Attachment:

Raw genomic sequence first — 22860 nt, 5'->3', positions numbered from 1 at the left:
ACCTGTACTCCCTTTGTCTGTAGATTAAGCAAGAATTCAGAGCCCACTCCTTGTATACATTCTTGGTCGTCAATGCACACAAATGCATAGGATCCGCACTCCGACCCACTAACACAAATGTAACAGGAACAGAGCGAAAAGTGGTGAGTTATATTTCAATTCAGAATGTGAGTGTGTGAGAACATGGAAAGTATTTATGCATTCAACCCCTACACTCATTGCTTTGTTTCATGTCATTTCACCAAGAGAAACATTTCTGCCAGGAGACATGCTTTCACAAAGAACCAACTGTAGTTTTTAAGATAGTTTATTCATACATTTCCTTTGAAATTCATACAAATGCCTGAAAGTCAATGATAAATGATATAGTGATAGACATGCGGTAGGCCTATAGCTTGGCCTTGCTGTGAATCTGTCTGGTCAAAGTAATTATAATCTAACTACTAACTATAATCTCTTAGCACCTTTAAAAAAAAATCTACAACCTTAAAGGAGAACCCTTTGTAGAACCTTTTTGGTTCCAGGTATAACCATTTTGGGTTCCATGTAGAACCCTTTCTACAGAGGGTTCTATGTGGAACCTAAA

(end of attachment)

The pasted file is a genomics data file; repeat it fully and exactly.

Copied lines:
Raw genomic sequence first — 22860 nt, 5'->3', positions numbered from 1 at the left:
ACCTGTACTCCCTTTGTCTGTAGATTAAGCAAGAATTCAGAGCCCACTCCTTGTATACATTCTTGGTCGTCAATGCACACAAATGCATAGGATCCGCACTCCGACCCACTAACACAAATGTAACAGGAACAGAGCGAAAAGTGGTGAGTTATATTTCAATTCAGAATGTGAGTGTGTGAGAACATGGAAAGTATTTATGCATTCAACCCCTACACTCATTGCTTTGTTTCATGTCATTTCACCAAGAGAAACATTTCTGCCAGGAGACATGCTTTCACAAAGAACCAACTGTAGTTTTTAAGATAGTTTATTCATACATTTCCTTTGAAATTCATACAAATGCCTGAAAGTCAATGATAAATGATATAGTGATAGACATGCGGTAGGCCTATAGCTTGGCCTTGCTGTGAATCTGTCTGGTCAAAGTAATTATAATCTAACTACTAACTATAATCTCTTAGCACCTTTAAAAAAAAATCTACAACCTTAAAGGAGAACCCTTTGTAGAACCTTTTTGGTTCCAGGTATAACCATTTTGGGTTCCATGTAGAACCCTTTCTACAGAGGGTTCTATGTGGAACCTAAA